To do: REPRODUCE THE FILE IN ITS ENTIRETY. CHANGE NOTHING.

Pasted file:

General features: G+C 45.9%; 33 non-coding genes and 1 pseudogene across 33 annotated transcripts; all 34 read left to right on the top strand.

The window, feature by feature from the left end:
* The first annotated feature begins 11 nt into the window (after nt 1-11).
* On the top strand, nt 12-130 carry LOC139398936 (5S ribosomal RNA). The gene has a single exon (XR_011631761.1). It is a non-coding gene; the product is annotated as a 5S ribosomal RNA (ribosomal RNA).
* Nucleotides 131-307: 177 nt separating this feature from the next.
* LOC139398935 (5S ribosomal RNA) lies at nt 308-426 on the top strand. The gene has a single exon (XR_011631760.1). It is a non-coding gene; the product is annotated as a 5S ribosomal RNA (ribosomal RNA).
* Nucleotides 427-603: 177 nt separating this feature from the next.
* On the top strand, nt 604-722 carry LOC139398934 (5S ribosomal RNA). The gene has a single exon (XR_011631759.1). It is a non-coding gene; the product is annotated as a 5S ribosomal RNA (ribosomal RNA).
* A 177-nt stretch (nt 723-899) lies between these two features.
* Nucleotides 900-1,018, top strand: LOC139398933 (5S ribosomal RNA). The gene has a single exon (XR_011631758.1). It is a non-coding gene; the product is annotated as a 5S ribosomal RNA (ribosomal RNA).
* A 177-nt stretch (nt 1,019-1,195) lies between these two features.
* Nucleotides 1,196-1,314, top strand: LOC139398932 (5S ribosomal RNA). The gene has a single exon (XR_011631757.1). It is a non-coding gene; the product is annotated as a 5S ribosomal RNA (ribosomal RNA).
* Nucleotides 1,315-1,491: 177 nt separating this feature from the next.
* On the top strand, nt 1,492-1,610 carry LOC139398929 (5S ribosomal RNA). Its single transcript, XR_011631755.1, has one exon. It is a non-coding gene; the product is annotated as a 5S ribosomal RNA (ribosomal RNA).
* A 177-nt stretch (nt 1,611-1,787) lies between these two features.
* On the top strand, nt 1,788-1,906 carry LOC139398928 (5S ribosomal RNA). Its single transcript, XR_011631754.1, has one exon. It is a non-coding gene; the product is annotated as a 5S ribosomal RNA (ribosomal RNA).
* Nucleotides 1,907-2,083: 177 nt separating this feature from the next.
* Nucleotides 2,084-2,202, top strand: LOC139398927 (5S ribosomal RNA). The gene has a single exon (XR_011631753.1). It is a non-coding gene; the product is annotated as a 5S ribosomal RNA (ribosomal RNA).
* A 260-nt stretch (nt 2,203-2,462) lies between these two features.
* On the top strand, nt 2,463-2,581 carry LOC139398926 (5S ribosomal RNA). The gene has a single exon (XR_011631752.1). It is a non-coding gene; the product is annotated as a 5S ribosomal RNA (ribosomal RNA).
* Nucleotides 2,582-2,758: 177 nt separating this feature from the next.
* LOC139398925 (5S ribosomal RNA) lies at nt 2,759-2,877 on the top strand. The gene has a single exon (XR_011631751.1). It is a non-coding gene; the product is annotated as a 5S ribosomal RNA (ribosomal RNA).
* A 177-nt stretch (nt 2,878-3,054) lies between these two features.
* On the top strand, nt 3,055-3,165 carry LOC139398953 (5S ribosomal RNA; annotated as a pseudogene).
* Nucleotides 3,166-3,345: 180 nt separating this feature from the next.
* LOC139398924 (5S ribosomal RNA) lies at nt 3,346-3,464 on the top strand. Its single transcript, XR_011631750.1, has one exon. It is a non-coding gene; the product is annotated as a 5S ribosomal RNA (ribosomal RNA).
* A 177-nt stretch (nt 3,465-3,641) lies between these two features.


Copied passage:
General features: G+C 45.9%; 33 non-coding genes and 1 pseudogene across 33 annotated transcripts; all 34 read left to right on the top strand.

The window, feature by feature from the left end:
* The first annotated feature begins 11 nt into the window (after nt 1-11).
* On the top strand, nt 12-130 carry LOC139398936 (5S ribosomal RNA). The gene has a single exon (XR_011631761.1). It is a non-coding gene; the product is annotated as a 5S ribosomal RNA (ribosomal RNA).
* Nucleotides 131-307: 177 nt separating this feature from the next.
* LOC139398935 (5S ribosomal RNA) lies at nt 308-426 on the top strand. The gene has a single exon (XR_011631760.1). It is a non-coding gene; the product is annotated as a 5S ribosomal RNA (ribosomal RNA).
* Nucleotides 427-603: 177 nt separating this feature from the next.
* On the top strand, nt 604-722 carry LOC139398934 (5S ribosomal RNA). The gene has a single exon (XR_011631759.1). It is a non-coding gene; the product is annotated as a 5S ribosomal RNA (ribosomal RNA).
* A 177-nt stretch (nt 723-899) lies between these two features.
* Nucleotides 900-1,018, top strand: LOC139398933 (5S ribosomal RNA). The gene has a single exon (XR_011631758.1). It is a non-coding gene; the product is annotated as a 5S ribosomal RNA (ribosomal RNA).
* A 177-nt stretch (nt 1,019-1,195) lies between these two features.
* Nucleotides 1,196-1,314, top strand: LOC139398932 (5S ribosomal RNA). The gene has a single exon (XR_011631757.1). It is a non-coding gene; the product is annotated as a 5S ribosomal RNA (ribosomal RNA).
* Nucleotides 1,315-1,491: 177 nt separating this feature from the next.
* On the top strand, nt 1,492-1,610 carry LOC139398929 (5S ribosomal RNA). Its single transcript, XR_011631755.1, has one exon. It is a non-coding gene; the product is annotated as a 5S ribosomal RNA (ribosomal RNA).
* A 177-nt stretch (nt 1,611-1,787) lies between these two features.
* On the top strand, nt 1,788-1,906 carry LOC139398928 (5S ribosomal RNA). Its single transcript, XR_011631754.1, has one exon. It is a non-coding gene; the product is annotated as a 5S ribosomal RNA (ribosomal RNA).
* Nucleotides 1,907-2,083: 177 nt separating this feature from the next.
* Nucleotides 2,084-2,202, top strand: LOC139398927 (5S ribosomal RNA). The gene has a single exon (XR_011631753.1). It is a non-coding gene; the product is annotated as a 5S ribosomal RNA (ribosomal RNA).
* A 260-nt stretch (nt 2,203-2,462) lies between these two features.
* On the top strand, nt 2,463-2,581 carry LOC139398926 (5S ribosomal RNA). The gene has a single exon (XR_011631752.1). It is a non-coding gene; the product is annotated as a 5S ribosomal RNA (ribosomal RNA).
* Nucleotides 2,582-2,758: 177 nt separating this feature from the next.
* LOC139398925 (5S ribosomal RNA) lies at nt 2,759-2,877 on the top strand. The gene has a single exon (XR_011631751.1). It is a non-coding gene; the product is annotated as a 5S ribosomal RNA (ribosomal RNA).
* A 177-nt stretch (nt 2,878-3,054) lies between these two features.
* On the top strand, nt 3,055-3,165 carry LOC139398953 (5S ribosomal RNA; annotated as a pseudogene).
* Nucleotides 3,166-3,345: 180 nt separating this feature from the next.
* LOC139398924 (5S ribosomal RNA) lies at nt 3,346-3,464 on the top strand. Its single transcript, XR_011631750.1, has one exon. It is a non-coding gene; the product is annotated as a 5S ribosomal RNA (ribosomal RNA).
* A 177-nt stretch (nt 3,465-3,641) lies between these two features.